Secondly, thank you for your honesty. Your commentary has made it difficult for me to get to sleep lately. It is rare that I get the chance to read such insightful feedback, or any kind of feedback. I write my poems, and I am their only evaluator, more or less. I think many of them suffer for that (and I think a few of them are better off perhaps). But your words have come at exactly the right moment. I’m going through some difficult times, poetry-wise. As the editor of Octopus, I’ve been reading some gorgeous poems that come in that are nothing like my own. In fact, there’s a lot of stuff I love so much that doesn’t share the least bit of commonality with my poems. As you know, I’ve been tinkering and experimenting, in order to write better poems. Those experiments are the ones you said “don’t do much at all”. And they don’t. I can see that now—I just needed someone to say it I think. I let my wife, Allison, read your letter last night and she said something that really hit me. She said I should quit trying to make my poems different and like other poems that I admire so much, and start focusing on what I already do well and develop that, make that great. That goes along with your comment about me choosing to scribble, or choosing to be something real, somebody people may flock to. Your letter has begun to, and will as time goes on, really shake things up for me. I have a new perspective. I’m beginning to really love the poems that I naturally do well. I want to make them better. My manuscript, The Man Suit, is going to get some closer attention now and go through a few changes. I hope presses like it enough as is now since it is being read at many places, and are willing to accept some changes upon publication, if it ever comes to that (let’s hope). The Man Suit has no line breaks, but I will be looking closely at props and little words. There are a lot of props, but I know some of them are important. They’re not just desperate spice, but embed themselves in the twist and turns of the quick plot, while others are there just to be there. Those will get some attention.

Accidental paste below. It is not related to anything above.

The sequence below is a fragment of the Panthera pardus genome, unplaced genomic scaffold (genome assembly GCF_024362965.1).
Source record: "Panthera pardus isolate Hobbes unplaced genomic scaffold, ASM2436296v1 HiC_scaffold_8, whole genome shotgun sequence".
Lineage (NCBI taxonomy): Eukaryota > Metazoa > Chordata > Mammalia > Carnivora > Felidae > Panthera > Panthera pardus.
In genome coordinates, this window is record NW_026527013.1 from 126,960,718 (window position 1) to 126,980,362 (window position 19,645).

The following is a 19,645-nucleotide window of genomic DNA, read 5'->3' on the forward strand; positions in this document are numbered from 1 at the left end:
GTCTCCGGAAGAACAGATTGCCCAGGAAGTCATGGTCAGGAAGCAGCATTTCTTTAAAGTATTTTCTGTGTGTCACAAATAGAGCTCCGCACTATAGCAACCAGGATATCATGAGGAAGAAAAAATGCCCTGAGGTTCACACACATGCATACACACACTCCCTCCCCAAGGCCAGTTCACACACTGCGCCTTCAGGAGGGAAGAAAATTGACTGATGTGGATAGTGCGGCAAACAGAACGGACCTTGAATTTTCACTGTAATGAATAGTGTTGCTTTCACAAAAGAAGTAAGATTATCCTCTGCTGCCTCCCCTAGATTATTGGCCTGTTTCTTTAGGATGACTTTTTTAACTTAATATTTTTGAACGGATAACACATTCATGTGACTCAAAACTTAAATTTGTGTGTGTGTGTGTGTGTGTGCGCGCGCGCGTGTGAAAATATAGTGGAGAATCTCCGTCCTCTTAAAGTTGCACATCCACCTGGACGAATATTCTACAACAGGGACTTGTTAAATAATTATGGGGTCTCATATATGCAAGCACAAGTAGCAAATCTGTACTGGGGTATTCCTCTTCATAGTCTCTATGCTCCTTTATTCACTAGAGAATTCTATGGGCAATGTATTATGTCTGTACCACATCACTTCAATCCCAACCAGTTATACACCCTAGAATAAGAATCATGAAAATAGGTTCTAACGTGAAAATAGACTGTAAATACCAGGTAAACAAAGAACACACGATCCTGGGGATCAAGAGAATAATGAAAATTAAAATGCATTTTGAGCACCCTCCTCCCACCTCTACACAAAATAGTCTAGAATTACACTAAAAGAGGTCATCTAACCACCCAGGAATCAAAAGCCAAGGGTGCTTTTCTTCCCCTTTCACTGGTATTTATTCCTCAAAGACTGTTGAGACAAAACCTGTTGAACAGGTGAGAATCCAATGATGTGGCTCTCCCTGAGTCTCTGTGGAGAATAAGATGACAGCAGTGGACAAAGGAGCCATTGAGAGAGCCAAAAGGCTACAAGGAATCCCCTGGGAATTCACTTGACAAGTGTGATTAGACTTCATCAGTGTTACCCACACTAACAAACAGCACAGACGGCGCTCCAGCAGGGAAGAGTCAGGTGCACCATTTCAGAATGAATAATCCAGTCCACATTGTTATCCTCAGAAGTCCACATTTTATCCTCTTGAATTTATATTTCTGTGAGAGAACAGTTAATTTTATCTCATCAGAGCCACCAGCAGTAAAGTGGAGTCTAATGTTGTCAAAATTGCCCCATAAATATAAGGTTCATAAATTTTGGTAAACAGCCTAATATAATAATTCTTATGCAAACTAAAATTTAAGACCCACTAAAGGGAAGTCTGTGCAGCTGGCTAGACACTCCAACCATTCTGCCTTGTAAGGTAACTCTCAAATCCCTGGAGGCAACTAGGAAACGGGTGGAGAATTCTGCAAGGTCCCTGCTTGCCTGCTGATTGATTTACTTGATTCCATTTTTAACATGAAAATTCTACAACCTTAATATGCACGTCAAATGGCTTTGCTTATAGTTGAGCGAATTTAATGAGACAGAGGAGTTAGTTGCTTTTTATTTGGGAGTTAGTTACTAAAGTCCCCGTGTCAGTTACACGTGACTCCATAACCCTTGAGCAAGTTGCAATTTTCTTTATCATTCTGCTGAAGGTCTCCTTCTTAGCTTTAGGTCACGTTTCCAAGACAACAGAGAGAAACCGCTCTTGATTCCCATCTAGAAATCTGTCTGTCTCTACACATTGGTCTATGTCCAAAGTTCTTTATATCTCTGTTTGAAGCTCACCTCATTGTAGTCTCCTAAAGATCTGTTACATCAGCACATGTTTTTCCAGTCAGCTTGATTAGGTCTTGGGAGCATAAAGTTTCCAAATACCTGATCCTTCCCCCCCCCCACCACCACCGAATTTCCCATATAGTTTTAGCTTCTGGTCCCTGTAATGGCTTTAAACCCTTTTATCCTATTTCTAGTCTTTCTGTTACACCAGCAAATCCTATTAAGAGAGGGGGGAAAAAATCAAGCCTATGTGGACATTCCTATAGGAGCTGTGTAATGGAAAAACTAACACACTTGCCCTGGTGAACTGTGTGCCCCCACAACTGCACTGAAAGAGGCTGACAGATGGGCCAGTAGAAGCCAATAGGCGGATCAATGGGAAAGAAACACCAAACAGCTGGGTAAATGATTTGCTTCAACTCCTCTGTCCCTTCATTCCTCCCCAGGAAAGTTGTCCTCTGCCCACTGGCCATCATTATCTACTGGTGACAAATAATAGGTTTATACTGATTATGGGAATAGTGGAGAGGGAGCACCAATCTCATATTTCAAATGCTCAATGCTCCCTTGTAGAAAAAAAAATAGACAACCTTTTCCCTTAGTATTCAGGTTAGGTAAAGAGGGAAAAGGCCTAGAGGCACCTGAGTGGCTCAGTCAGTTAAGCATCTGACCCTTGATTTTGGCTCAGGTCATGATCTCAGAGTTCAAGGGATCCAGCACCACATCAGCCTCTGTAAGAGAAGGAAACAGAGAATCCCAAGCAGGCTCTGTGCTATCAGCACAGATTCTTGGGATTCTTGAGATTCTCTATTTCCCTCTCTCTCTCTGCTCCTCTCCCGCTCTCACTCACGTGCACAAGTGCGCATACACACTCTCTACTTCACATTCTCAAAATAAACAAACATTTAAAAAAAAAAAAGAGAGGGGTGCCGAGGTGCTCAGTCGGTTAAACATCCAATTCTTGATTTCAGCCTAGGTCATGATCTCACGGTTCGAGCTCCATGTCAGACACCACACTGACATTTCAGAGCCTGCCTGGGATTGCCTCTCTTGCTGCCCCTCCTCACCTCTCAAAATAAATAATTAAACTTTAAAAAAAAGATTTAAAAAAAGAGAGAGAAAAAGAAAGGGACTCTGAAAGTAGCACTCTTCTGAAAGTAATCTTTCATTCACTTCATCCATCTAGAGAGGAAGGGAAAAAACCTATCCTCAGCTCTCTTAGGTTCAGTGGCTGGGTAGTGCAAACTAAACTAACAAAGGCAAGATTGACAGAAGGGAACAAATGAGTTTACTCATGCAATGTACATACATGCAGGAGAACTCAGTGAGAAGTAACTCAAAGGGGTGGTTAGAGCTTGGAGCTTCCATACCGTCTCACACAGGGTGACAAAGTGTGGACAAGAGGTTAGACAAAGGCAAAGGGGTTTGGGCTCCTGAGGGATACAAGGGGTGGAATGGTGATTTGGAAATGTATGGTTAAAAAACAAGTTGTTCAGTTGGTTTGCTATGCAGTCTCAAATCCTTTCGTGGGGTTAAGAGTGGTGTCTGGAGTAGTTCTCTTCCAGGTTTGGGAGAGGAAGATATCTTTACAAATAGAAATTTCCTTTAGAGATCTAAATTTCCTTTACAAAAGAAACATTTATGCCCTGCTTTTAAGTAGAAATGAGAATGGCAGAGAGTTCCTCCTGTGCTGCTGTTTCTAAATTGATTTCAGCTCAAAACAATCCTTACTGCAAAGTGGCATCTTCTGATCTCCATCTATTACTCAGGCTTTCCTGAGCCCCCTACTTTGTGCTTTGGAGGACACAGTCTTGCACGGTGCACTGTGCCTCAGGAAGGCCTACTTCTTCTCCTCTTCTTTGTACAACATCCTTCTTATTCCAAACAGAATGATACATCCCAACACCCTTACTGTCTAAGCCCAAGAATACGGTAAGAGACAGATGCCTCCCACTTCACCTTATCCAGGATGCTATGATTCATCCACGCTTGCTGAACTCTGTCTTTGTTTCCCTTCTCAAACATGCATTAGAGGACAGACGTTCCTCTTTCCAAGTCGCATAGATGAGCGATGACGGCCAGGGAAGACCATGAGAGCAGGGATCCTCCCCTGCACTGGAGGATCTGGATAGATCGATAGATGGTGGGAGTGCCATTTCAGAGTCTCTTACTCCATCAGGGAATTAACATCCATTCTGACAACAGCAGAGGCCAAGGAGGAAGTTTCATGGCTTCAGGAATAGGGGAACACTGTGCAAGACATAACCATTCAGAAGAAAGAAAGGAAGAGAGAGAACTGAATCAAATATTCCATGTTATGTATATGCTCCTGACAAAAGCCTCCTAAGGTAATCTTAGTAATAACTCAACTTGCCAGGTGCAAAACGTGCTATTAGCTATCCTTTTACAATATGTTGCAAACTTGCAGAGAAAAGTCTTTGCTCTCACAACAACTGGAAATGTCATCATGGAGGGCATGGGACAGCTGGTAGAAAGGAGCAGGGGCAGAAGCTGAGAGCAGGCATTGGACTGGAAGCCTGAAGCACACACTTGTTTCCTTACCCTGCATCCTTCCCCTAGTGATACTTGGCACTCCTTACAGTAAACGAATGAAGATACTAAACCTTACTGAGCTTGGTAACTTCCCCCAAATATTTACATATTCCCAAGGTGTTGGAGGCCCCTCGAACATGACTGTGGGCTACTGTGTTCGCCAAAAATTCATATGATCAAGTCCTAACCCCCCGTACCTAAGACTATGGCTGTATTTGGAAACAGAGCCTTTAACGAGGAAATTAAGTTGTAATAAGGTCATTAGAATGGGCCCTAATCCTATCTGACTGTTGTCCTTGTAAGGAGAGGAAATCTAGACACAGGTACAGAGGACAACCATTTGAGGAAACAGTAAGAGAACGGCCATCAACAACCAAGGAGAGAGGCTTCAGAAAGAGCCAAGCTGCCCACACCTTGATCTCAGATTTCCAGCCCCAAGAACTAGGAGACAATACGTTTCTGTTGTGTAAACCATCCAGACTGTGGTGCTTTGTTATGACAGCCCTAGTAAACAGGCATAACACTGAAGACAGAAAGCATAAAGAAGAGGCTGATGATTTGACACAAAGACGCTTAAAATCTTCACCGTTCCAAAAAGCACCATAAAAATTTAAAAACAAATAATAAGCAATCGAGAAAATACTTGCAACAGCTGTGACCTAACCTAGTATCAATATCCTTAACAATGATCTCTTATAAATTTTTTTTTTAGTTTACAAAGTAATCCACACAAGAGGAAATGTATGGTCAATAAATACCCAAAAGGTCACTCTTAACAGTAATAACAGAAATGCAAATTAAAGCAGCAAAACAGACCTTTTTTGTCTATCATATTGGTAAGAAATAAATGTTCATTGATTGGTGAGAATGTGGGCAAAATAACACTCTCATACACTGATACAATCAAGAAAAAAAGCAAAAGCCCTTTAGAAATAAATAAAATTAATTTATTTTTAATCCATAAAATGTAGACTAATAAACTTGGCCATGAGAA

I’m glad you like The Monster Hour. I’ve written it very recently and it is one of my favorites. I’ve tried to force it into the line-breaky mix of the new poems I’ve been writing, but you’ve helped me realize that it really belongs in The Man Suit. I really enjoy how the character doing the killing and the lying is the one we give our sympathies. He is a monster and we are forced to take him at face value. We can’t expect anything more. We know he is misunderstood and it becomes the producers we don’t trust. A lot of poems in that manuscript play the same way. I’ll stick it in there fo sho.

Thanks for your kind words about Telephones II. No one has ever told me before that my words/ideas have become a part of their vocabulary. That gave me some confidence to do and develop what I already do well. I want to commit to that now.

Anyway, you are appreciated and this will not be forgotten. Thank you.

Let me have a little time to re-evaluate some stuff before sending more. I’ll try to hurry. When will you need more by? Will this be for the same issue?